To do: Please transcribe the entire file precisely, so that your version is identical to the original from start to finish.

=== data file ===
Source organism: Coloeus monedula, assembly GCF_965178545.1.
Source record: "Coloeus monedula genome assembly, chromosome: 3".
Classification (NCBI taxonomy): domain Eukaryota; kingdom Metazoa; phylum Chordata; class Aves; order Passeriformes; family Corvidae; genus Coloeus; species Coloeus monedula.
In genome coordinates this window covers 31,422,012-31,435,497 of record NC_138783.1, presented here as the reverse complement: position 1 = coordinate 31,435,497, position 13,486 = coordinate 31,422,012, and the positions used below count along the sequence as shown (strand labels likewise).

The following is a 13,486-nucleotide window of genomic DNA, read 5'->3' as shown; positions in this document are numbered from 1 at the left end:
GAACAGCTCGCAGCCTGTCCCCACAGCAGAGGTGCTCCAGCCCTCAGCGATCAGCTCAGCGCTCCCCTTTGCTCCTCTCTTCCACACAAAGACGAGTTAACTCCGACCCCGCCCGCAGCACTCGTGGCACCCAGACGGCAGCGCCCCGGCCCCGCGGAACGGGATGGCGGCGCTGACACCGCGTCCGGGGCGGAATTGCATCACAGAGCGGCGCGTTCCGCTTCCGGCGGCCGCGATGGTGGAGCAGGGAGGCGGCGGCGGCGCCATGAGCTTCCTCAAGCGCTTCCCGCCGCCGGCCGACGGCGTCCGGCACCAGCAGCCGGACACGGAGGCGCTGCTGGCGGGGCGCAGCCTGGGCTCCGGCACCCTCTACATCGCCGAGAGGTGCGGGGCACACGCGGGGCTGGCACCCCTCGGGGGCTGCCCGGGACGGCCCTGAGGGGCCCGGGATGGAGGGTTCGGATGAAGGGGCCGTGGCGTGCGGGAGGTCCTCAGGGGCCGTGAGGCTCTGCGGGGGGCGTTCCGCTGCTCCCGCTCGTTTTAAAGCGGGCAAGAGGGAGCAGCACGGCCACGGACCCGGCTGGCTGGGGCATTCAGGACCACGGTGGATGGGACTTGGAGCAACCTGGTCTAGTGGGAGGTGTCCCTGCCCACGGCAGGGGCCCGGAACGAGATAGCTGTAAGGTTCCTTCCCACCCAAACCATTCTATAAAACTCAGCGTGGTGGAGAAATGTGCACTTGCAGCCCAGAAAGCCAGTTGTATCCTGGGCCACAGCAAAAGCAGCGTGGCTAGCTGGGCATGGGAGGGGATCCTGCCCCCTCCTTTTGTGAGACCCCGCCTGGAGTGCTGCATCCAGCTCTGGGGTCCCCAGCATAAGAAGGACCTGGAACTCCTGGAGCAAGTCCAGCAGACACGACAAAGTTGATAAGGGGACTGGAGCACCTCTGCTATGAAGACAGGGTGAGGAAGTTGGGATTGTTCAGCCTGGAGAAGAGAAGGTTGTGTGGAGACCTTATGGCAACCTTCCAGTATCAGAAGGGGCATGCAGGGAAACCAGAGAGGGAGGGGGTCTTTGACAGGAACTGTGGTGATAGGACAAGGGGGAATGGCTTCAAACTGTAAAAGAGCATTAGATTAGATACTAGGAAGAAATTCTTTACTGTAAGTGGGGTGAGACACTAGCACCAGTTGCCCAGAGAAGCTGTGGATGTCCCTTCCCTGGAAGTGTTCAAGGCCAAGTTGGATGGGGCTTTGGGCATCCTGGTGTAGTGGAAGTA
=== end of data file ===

Source organism: Coloeus monedula, assembly GCF_965178545.1.
Source record: "Coloeus monedula genome assembly, chromosome: 3".
Classification (NCBI taxonomy): domain Eukaryota; kingdom Metazoa; phylum Chordata; class Aves; order Passeriformes; family Corvidae; genus Coloeus; species Coloeus monedula.
In genome coordinates this window covers 31,422,012-31,435,497 of record NC_138783.1, presented here as the reverse complement: position 1 = coordinate 31,435,497, position 13,486 = coordinate 31,422,012, and the positions used below count along the sequence as shown (strand labels likewise).

The following is a 13,486-nucleotide window of genomic DNA, read 5'->3' as shown; positions in this document are numbered from 1 at the left end:
GAACAGCTCGCAGCCTGTCCCCACAGCAGAGGTGCTCCAGCCCTCAGCGATCAGCTCAGCGCTCCCCTTTGCTCCTCTCTTCCACACAAAGACGAGTTAACTCCGACCCCGCCCGCAGCACTCGTGGCACCCAGACGGCAGCGCCCCGGCCCCGCGGAACGGGATGGCGGCGCTGACACCGCGTCCGGGGCGGAATTGCATCACAGAGCGGCGCGTTCCGCTTCCGGCGGCCGCGATGGTGGAGCAGGGAGGCGGCGGCGGCGCCATGAGCTTCCTCAAGCGCTTCCCGCCGCCGGCCGACGGCGTCCGGCACCAGCAGCCGGACACGGAGGCGCTGCTGGCGGGGCGCAGCCTGGGCTCCGGCACCCTCTACATCGCCGAGAGGTGCGGGGCACACGCGGGGCTGGCACCCCTCGGGGGCTGCCCGGGACGGCCCTGAGGGGCCCGGGATGGAGGGTTCGGATGAAGGGGCCGTGGCGTGCGGGAGGTCCTCAGGGGCCGTGAGGCTCTGCGGGGGGCGTTCCGCTGCTCCCGCTCGTTTTAAAGCGGGCAAGAGGGAGCAGCACGGCCACGGACCCGGCTGGCTGGGGCATTCAGGACCACGGTGGATGGGACTTGGAGCAACCTGGTCTAGTGGGAGGTGTCCCTGCCCACGGCAGGGGCCCGGAACGAGATAGCTGTAAGGTTCCTTCCCACCCAAACCATTCTATAAAACTCAGCGTGGTGGAGAAATGTGCACTTGCAGCCCAGAAAGCCAGTTGTATCCTGGGCCACAGCAAAAGCAGCGTGGCTAGCTGGGCATGGGAGGGGATCCTGCCCCCTCCTTTTGTGAGACCCCGCCTGGAGTGCTGCATCCAGCTCTGGGGTCCCCAGCATAAGAAGGACCTGGAACTCCTGGAGCAAGTCCAGCAGACACGACAAAGTTGATAAGGGGACTGGAGCACCTCTGCTATGAAGACAGGGTGAGGAAGTTGGGATTGTTCAGCCTGGAGAAGAGAAGGTTGTGTGGAGACCTTATGGCAACCTTCCAGTATCAGAAGGGGCATGCAGGGAAACCAGAGAGGGAGGGGGTCTTTGACAGGAACTGTGGTGATAGGACAAGGGGGAATGGCTTCAAACTGTAAAAGAGCATTAGATTAGATACTAGGAAGAAATTCTTTACTGTAAGTGGGGTGAGACACTAGCACCAGTTGCCCAGAGAAGCTGTGGATGTCCCTTCCCTGGAAGTGTTCAAGGCCAAGTTGGATGGGGCTTTGGGCATCCTGGTGTAGTGGAAGTA